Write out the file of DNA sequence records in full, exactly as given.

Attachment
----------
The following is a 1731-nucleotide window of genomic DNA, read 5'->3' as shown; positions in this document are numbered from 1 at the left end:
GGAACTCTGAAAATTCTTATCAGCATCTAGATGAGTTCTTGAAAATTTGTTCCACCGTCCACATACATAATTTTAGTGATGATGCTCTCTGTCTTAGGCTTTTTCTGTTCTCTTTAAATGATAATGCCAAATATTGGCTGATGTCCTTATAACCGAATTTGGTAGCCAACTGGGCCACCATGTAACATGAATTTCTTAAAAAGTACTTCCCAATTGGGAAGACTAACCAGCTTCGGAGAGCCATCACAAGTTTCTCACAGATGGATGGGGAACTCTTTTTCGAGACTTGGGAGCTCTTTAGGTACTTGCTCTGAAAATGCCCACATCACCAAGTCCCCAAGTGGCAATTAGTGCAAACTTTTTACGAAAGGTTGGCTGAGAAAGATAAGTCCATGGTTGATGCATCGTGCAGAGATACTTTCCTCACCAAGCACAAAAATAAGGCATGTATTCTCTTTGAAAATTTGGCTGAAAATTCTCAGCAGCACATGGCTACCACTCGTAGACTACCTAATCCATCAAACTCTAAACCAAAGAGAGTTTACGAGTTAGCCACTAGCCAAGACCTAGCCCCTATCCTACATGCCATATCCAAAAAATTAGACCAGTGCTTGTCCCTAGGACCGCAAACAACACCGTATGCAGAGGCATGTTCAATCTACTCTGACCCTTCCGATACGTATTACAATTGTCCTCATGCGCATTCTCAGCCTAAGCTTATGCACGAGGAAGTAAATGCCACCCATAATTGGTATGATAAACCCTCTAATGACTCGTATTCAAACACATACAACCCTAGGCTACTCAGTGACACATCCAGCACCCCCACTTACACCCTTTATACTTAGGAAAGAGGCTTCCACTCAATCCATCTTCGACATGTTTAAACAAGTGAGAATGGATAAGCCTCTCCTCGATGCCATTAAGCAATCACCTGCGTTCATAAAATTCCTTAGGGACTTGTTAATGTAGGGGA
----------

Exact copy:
The following is a 1731-nucleotide window of genomic DNA, read 5'->3' as shown; positions in this document are numbered from 1 at the left end:
GGAACTCTGAAAATTCTTATCAGCATCTAGATGAGTTCTTGAAAATTTGTTCCACCGTCCACATACATAATTTTAGTGATGATGCTCTCTGTCTTAGGCTTTTTCTGTTCTCTTTAAATGATAATGCCAAATATTGGCTGATGTCCTTATAACCGAATTTGGTAGCCAACTGGGCCACCATGTAACATGAATTTCTTAAAAAGTACTTCCCAATTGGGAAGACTAACCAGCTTCGGAGAGCCATCACAAGTTTCTCACAGATGGATGGGGAACTCTTTTTCGAGACTTGGGAGCTCTTTAGGTACTTGCTCTGAAAATGCCCACATCACCAAGTCCCCAAGTGGCAATTAGTGCAAACTTTTTACGAAAGGTTGGCTGAGAAAGATAAGTCCATGGTTGATGCATCGTGCAGAGATACTTTCCTCACCAAGCACAAAAATAAGGCATGTATTCTCTTTGAAAATTTGGCTGAAAATTCTCAGCAGCACATGGCTACCACTCGTAGACTACCTAATCCATCAAACTCTAAACCAAAGAGAGTTTACGAGTTAGCCACTAGCCAAGACCTAGCCCCTATCCTACATGCCATATCCAAAAAATTAGACCAGTGCTTGTCCCTAGGACCGCAAACAACACCGTATGCAGAGGCATGTTCAATCTACTCTGACCCTTCCGATACGTATTACAATTGTCCTCATGCGCATTCTCAGCCTAAGCTTATGCACGAGGAAGTAAATGCCACCCATAATTGGTATGATAAACCCTCTAATGACTCGTATTCAAACACATACAACCCTAGGCTACTCAGTGACACATCCAGCACCCCCACTTACACCCTTTATACTTAGGAAAGAGGCTTCCACTCAATCCATCTTCGACATGTTTAAACAAGTGAGAATGGATAAGCCTCTCCTCGATGCCATTAAGCAATCACCTGCGTTCATAAAATTCCTTAGGGACTTGTTAATGTAGGGGA